Henry J Hyne

H J Hyne, R M Hyne’s eldest son, entered the business in 1888 after an education at the Maryborough Grammar School (which R M helped to establish), followed by some years experience at the Commercial Bank of Sydney, Maryborough’s first bank. He became General Manager on his father’s death in 1902.
1888 – 1929


H J Hyne had a difficult time of it, the business he inherited was mid-sized with assets of about £65,000 ($10 million dollars in today’s money), in the difficult situation of being too large to be a low cost family mill, and too small and under-capitalised to compete effectively with the larger mills. Competition was intense, profitability was low (typically in the range of 2% to 5% of assets), and a ruthless shipping cartel controlled shipping freight rates at ruinously low levels, which impaired the operation of the company’s ships in seeking back freight to Maryborough.

These conditions continued on and off until the terrible depression years of the late ‘20’s and early ‘30’s which the company just survived.

The world wide depression, which started in 1929, had a big impact on the timber industry, badly affecting private millers such as Hyne and Son. In 1930, to help the industry, the Moore government reduced timber cutting royalties and increased duties on imported timber. Trading conditions still became chaotic with price cutting, importation of timber and competition from State sawmills. By 1932 the majority of sawmillers and factories were idle and the remainder were only operating part time. Unemployment was widespread. Hyne and son were down to about 35 employees and many machines were idle.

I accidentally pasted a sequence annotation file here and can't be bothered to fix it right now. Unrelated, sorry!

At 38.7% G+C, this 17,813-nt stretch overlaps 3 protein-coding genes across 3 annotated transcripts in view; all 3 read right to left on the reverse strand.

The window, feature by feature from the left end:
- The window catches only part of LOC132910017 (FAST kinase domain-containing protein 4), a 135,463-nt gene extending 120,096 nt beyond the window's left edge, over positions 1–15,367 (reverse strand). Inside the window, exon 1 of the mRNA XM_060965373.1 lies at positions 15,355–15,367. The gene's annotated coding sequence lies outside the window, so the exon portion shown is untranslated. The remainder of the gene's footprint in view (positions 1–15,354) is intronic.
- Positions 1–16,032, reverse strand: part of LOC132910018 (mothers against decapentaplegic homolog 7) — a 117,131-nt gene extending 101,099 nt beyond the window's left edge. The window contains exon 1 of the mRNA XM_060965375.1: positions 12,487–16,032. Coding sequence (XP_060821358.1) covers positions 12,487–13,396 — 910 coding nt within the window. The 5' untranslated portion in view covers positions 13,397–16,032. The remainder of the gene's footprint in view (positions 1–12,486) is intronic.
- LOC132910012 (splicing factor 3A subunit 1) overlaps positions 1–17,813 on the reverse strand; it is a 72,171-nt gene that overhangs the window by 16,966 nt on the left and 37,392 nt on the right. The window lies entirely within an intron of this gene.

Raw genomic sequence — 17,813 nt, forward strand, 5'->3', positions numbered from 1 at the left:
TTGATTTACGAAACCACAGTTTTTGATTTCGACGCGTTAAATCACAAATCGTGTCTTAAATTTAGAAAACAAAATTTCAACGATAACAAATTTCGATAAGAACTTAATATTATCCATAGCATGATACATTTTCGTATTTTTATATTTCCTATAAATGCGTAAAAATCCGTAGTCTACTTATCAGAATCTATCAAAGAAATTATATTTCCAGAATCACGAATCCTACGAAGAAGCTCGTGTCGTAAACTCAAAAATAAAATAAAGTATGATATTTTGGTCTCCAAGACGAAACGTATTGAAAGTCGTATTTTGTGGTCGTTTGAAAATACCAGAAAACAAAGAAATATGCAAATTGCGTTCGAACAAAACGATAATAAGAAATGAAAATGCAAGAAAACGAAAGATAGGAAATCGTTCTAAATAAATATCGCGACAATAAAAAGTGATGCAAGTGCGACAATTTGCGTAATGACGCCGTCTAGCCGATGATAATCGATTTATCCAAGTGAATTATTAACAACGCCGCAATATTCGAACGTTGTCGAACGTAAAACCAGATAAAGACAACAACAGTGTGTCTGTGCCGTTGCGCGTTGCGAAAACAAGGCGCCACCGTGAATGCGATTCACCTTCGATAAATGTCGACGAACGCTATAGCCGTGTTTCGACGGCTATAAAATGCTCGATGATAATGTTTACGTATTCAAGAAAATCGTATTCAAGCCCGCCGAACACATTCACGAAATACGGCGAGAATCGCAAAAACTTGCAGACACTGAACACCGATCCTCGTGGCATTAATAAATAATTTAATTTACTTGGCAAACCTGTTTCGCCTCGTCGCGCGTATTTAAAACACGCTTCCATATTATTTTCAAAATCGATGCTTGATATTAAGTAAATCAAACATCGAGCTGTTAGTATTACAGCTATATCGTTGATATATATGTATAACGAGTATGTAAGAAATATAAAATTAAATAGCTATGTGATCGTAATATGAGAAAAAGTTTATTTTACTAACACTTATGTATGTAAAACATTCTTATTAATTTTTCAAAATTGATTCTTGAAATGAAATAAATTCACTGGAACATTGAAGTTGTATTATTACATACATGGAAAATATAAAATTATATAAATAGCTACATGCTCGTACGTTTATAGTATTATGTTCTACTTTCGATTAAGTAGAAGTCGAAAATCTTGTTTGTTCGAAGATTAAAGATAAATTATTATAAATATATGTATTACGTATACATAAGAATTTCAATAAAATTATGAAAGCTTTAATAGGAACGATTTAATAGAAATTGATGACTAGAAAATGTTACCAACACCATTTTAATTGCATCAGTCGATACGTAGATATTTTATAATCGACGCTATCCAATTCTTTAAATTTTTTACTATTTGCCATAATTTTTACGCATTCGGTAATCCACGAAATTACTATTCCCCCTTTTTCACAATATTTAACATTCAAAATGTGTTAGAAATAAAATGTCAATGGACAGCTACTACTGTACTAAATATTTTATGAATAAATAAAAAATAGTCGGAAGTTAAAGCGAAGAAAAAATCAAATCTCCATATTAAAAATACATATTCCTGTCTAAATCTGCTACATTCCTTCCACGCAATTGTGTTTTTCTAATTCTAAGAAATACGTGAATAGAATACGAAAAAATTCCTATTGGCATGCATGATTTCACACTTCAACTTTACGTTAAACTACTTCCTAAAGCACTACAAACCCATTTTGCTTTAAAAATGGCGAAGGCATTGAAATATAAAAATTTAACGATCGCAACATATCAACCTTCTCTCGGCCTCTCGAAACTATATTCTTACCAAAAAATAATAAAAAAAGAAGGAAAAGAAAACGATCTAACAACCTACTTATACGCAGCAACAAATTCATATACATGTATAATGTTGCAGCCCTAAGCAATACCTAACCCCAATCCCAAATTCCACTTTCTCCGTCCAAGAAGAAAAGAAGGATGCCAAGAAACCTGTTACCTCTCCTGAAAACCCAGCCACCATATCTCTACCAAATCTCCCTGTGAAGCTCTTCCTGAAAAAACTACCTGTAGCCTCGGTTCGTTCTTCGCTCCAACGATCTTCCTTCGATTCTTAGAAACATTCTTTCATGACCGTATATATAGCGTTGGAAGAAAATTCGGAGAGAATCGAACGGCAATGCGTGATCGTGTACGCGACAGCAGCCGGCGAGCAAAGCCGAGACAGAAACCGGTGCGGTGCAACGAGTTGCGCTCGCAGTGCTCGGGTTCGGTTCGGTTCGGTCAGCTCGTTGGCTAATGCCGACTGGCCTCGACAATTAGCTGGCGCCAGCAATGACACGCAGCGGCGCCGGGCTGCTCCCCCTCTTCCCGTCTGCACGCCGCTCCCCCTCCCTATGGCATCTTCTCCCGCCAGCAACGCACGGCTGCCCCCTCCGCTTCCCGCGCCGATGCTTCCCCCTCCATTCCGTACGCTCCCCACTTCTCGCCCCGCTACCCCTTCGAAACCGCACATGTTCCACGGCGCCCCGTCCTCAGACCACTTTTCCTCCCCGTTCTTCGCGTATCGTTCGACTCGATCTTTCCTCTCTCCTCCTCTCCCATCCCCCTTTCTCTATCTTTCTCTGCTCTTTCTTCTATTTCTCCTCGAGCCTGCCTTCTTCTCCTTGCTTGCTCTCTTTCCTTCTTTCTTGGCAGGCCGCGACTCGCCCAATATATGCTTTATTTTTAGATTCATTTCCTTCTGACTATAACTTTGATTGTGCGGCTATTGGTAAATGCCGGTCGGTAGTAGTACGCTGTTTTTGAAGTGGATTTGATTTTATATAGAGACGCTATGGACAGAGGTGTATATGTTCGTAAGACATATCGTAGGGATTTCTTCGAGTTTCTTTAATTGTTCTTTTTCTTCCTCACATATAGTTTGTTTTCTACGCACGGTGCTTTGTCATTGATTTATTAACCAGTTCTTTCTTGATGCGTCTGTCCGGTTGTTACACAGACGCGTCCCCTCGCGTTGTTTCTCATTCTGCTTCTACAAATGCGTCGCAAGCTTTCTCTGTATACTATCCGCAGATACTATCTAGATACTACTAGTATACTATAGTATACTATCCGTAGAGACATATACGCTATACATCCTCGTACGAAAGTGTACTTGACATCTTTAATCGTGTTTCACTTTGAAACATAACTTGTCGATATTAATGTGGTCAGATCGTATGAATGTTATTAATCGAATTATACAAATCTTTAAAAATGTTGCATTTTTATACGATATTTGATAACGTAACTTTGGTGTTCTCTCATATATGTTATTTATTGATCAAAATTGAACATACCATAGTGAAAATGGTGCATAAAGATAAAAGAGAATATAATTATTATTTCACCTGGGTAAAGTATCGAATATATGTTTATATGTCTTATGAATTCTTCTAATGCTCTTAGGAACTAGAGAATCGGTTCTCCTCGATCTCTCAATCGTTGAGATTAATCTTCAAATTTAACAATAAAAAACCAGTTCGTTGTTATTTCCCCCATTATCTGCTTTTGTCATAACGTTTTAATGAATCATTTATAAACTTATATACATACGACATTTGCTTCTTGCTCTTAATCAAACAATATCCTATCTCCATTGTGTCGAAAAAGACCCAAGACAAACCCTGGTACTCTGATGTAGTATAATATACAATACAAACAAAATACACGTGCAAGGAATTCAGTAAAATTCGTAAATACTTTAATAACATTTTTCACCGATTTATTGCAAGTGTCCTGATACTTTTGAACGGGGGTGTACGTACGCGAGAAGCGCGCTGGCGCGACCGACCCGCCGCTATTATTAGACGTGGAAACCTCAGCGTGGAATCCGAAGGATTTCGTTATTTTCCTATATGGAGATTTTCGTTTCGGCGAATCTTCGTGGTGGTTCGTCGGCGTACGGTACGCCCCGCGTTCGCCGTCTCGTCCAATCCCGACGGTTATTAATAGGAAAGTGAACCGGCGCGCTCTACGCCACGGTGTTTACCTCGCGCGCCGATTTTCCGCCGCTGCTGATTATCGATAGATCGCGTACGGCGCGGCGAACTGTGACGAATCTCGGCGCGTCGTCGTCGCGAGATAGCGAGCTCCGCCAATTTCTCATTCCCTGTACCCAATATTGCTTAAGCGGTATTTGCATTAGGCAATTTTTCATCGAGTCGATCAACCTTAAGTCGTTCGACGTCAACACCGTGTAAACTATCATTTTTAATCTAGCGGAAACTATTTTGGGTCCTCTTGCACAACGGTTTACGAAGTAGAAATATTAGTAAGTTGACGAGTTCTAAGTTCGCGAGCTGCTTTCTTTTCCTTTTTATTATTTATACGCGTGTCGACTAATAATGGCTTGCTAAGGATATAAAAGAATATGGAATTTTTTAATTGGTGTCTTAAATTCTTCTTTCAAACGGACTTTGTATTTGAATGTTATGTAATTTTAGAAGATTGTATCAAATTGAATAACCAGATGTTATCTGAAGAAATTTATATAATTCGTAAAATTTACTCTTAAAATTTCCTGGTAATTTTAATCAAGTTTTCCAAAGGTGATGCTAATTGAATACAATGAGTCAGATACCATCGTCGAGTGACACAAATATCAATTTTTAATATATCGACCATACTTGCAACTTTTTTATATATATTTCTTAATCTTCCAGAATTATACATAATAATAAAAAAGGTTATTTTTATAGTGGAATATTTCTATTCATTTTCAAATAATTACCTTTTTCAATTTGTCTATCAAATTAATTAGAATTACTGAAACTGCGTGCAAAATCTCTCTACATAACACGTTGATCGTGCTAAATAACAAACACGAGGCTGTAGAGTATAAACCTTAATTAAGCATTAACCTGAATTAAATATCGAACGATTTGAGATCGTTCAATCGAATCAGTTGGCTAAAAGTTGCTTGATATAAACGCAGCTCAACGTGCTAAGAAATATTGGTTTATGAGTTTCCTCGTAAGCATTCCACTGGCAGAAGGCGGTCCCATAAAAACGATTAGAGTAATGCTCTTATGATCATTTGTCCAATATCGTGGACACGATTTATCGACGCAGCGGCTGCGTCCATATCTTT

About this time Premier William Forgan Smith came to Maryborough to see for himself the condition of the timber industry. After H.J. Hyne’s discussions with the Premier about the high royalty on logs making it impossible to compete on southern markets, small mills that avoided paying award wages which allowed severe price cutting, formed a commission of enquiry to make recommendations into the into the industry.

This resulted in the introduction of a rebate of royalties, a reduction in rail freight costs on pine exported out of the state and the rationalisation of the industry by Licensing of Sawmills, eventually leading to the Timber Industry Advisory Committee being formed.

When the premier next came to visit Hyne and Son in 1935 he saw 200 plus workmen and all machines in operation.

In spite of his difficulties, his innate aptitudes led him to significant improvements. 

He installed one of the first drying kilns in Queensland a Sturtevant that he imported directly from the USA. 

In 1905 he installed and successfully commissioned a North American sawmill line, comprising steam engine, 8 foot band mill, edger and band resaw, which he put to work sawing softwood; Kauri and Hoop Pine.